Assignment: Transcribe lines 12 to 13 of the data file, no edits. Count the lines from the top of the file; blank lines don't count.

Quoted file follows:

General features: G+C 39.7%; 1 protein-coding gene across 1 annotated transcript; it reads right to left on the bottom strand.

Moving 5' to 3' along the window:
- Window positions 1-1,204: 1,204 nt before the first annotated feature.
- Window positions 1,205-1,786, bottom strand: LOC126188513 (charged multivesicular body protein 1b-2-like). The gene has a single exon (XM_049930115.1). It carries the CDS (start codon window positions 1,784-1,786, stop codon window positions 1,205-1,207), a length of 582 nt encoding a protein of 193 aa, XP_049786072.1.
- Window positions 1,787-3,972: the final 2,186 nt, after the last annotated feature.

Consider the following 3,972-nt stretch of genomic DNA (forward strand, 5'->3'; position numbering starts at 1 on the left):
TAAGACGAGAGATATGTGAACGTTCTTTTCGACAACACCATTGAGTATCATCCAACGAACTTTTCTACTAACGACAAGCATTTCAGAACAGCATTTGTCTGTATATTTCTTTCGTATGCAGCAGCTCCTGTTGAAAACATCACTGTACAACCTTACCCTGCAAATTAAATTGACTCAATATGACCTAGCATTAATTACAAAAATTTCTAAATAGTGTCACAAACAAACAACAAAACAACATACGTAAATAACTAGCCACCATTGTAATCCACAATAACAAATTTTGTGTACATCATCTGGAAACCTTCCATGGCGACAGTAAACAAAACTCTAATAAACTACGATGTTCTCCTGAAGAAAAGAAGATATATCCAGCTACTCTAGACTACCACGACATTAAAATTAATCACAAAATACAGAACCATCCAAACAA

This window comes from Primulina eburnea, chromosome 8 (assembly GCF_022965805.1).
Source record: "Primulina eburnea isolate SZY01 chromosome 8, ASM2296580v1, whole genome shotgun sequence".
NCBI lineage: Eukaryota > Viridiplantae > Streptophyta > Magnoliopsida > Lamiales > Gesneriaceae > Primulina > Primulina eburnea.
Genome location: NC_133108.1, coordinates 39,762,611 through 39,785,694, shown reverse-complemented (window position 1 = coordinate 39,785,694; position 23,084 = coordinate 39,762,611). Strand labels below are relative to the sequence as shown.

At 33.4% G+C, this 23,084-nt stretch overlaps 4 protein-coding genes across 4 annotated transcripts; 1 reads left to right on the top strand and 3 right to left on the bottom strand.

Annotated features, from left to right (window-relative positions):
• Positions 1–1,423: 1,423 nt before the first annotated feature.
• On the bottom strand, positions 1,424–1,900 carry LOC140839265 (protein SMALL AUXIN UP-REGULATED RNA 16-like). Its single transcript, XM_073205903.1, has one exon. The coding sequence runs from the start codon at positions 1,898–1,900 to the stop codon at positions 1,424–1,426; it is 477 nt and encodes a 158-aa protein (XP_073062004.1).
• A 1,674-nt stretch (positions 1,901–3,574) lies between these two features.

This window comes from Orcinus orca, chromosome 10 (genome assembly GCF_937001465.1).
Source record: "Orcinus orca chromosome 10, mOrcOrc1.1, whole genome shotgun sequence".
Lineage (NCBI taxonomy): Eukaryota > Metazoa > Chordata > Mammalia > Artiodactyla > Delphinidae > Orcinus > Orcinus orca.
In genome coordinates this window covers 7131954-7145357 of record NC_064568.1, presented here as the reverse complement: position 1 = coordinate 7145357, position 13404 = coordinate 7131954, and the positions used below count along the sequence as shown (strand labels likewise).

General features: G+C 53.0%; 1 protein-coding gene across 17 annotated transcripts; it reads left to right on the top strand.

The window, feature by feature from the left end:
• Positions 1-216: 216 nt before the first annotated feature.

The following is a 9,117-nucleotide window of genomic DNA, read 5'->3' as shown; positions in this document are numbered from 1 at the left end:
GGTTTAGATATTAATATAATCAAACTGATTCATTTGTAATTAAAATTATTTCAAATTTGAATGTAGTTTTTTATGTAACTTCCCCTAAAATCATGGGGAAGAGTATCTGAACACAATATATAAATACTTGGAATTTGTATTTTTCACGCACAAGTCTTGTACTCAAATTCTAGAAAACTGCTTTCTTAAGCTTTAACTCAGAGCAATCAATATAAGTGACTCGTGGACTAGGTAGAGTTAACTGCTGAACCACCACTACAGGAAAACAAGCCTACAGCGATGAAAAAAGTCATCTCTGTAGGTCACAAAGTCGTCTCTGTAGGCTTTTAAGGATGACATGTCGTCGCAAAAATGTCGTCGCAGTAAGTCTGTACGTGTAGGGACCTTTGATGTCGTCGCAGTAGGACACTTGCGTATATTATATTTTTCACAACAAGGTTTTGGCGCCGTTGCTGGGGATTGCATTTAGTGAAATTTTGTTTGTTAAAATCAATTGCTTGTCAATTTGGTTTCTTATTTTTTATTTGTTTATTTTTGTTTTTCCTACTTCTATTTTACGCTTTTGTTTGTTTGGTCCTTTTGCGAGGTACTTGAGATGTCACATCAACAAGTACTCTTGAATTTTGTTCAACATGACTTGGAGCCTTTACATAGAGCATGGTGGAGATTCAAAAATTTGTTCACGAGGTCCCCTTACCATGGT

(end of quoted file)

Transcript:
At 33.4% G+C, this 23,084-nt stretch overlaps 4 protein-coding genes across 4 annotated transcripts; 1 reads left to right on the top strand and 3 right to left on the bottom strand.

Annotated features, from left to right (window-relative positions):